I’m getting a lesson in architectural styles in Bamberg’s Cathedral Square. It’s the perfect classroom because up ahead of me is the cathedral itself, which took so long to build that it was started in the Romanesque period and finished with Gothic touches. To the right, there’s the Renaissance-style Old Court, while behind is the Baroque Prince Bishops’ residence. That’s 750 years of architecture in chronological order just by turning 180 degrees.
Bamberg is one of umpteen towns in Germany that few have ever heard of but which is just gorgeous. There are pretty half-timbered houses, a maze of streets to explore and what surely has to be the biggest number of breweries in any one place. Sixty, according to my guide, Vera.
We’d arrived there that morning on day two of a river cruise from Nuremberg to Bernkastel-Kues with Emerald Cruises that was taking in four waterways - in order, the Main-Danube Canal and Main, Rhine and Moselle Rivers - and promised everything from architectural learnings to local wine tastings.
It’s my fourth time on an Emerald river cruise, which I guess makes me something of an Emerald groupie. With good reason. Their itineraries are great and their river ships are beautifully designed with modern décor, spacious cabins and a fabulous indoor pool area with glass on three sides and a roof that opens to let the sunshine in. If I’m not ashore or eating, that’s where you’ll find me.
So, imagine how excited I was to see the company is building its first oceangoing yacht, Emerald Azzurra. Launching in summer 2021, she will hold just 100 passengers, have lots of cabins with balconies and is cruising the yachting hotspots of the Eastern and Western Mediterranean. Fancy the Croatian coast? The Greek Isles? The French and Italian Rivieras? They are all among the itineraries now on sale. Be warned, trying to pick just one is going to be tough.
Back in Bamberg, we all indulged in a glass of the town’s smoked beer, courtesy of Emerald Cruises - the company includes daily tours as well as flights, transfers, wine and beer with meals and tips in the cruise price - before transferring back to our river ship, Emerald Star, and setting sail for Würzburg.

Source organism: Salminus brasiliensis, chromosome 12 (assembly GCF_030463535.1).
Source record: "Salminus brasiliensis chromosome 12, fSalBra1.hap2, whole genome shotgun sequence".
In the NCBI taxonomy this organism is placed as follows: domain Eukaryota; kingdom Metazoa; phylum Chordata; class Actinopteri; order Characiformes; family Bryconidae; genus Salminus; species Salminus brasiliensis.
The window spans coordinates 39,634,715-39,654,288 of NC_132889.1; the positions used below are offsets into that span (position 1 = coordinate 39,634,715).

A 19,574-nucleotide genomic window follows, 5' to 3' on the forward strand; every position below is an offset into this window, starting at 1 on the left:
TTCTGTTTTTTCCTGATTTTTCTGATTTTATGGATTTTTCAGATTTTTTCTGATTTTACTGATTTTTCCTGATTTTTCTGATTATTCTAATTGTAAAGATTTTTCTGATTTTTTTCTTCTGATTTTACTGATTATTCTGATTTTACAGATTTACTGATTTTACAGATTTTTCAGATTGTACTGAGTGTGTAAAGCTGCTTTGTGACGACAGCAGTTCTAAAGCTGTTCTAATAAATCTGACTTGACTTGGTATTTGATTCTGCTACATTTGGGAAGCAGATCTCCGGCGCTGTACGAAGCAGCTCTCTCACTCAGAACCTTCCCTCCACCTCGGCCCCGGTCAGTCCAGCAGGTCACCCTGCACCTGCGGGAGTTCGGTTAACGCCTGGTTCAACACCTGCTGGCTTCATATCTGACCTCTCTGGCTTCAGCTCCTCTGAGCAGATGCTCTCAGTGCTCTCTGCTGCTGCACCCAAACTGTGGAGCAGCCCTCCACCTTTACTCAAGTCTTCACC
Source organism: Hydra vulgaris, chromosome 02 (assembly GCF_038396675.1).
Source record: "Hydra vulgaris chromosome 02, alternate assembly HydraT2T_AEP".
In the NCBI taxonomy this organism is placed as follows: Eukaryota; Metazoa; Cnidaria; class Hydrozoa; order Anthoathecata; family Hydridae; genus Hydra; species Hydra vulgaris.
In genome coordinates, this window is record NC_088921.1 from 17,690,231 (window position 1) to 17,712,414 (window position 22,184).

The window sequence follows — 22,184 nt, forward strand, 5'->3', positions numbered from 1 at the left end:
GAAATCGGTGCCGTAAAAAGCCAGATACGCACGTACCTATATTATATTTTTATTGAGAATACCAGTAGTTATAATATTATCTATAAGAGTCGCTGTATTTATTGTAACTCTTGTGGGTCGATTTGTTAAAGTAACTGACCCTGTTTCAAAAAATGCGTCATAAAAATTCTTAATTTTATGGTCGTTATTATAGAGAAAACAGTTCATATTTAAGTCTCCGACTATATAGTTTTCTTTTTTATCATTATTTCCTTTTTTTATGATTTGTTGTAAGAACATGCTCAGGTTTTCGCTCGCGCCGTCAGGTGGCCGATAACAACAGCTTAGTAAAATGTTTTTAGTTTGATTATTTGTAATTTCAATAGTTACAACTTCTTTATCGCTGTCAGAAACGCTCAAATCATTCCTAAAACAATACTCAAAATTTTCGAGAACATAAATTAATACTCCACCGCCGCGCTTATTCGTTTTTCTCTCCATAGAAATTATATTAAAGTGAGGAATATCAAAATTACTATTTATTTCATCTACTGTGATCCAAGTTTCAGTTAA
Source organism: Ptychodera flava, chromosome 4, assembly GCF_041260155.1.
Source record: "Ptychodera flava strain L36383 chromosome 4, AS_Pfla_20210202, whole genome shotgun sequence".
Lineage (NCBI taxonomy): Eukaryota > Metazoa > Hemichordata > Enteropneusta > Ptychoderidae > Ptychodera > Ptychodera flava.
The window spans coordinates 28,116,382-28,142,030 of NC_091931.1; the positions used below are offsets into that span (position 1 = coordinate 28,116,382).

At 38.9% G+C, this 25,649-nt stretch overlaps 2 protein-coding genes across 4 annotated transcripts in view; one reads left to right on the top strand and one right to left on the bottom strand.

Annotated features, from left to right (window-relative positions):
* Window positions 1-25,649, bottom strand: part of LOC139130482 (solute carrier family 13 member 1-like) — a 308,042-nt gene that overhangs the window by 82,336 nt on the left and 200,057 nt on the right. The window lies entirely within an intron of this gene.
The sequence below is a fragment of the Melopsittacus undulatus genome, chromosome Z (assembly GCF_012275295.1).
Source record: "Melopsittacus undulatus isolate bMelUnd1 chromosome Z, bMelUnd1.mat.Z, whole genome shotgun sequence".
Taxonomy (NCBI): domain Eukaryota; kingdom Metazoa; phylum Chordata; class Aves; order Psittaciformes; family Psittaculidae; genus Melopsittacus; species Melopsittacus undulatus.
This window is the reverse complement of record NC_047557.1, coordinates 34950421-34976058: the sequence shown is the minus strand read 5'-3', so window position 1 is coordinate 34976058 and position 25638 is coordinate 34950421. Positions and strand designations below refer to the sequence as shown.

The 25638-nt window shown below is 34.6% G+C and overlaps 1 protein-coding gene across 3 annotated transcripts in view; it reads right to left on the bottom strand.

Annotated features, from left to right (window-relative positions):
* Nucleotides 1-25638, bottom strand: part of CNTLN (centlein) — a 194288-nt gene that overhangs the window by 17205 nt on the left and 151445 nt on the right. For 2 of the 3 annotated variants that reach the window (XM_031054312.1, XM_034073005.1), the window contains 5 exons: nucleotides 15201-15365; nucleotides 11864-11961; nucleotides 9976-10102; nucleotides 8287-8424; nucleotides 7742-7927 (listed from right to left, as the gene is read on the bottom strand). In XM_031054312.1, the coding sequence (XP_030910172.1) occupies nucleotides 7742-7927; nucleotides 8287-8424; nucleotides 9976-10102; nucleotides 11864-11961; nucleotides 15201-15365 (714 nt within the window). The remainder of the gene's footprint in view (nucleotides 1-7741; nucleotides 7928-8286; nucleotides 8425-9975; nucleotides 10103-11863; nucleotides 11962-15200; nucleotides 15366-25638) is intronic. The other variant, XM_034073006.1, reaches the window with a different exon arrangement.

While everyone else headed off for a tour of the grand baroque-style palace in the centre of town that the ruling Princes-Bishops built for themselves in the early 1700s, my husband and I decided to scout out the Marienberg Fortress that looms over the town and rejoin the group later for a wine tasting. It’s a steep climb up to the fortress, which was where the Princes-Bishops lived before they decided it was not grand enough and built the ‘new’ palace but well worth the effort to see the towering stone walls up close and for the views over the town. And, after all the wining and dining we’d been doing on Emerald Star, we needed the exercise.
The hike set a bit of an active-come-castle theme for the rest of the cruise. Over the next few days, we climbed up to the castle in Wertheim and trekked up and up through woods above pretty little Miltenberg with our guide Eva on an EmeraldActive tour, stopping only to admire a castle (what else?). In Koblenz, we took the cable car to the Ehrenbreitstein Fortress (it’s on the other side of the river) and spent hours exploring the massive fortification.
Ehrenbreitstein is impressive but Koblenz’s main claim to fame is the Deutsches Eck (German Corner), which marks the confluence of the Rhine and Moselle Rivers. You can’t miss it because a massive equestrian statue of the first German Emperor, Wilhelm I, sits majestically marking the spot. It’s actually a replica because the original, erected to mark his role in the unification of Germany in 1871, was destroyed during the Second World War. The new one was erected in 1993, following German reunification, which has a neat symmetry about it.
We were making a left turn here into the Moselle, river number four. It’s a much prettier stream than the Rhine, narrower, forever twisting and turning, and lined with lush green vineyards that are so steep in places you wonder how anyone can tend them.
The first stop was Cochem, another picture postcard town packed with pretty half-timbered houses, narrow streets, restaurants and a castle standing guard over it all. Like most of the forts in this area, it’s not the original – most were destroyed by invading French troops in the late 1600s and then rebuilt – but it’s spectacular to look at and the views down over the river are superb.
And then we were off again, this time to our final stop, Bernkastel-Kues (actually two towns – Bernkastel on one side of the river, Kues on the other). Of course, there is a castle, but we were more interested in the health-giving properties of the grapes grown here.
Honestly. Back in the 1300s, the seriously ill Prince-Bishop Boemund II of Trier was prescribed Bernkastler wine, cured instantly and gave the vineyard that had grown the wine (all of 3.25 acres) the name ‘Doctor’ in thanks.
OK, so it’s a legend, but the name exists to this day and its wine can sell for thousands of pounds a bottle. “I’m told the Queen drinks Doctor wines and she is 93,” wine expert Gaynor told us during an included tasting, but sadly not of the Doctor wine. That was a bit too costly even for Emerald Waterways!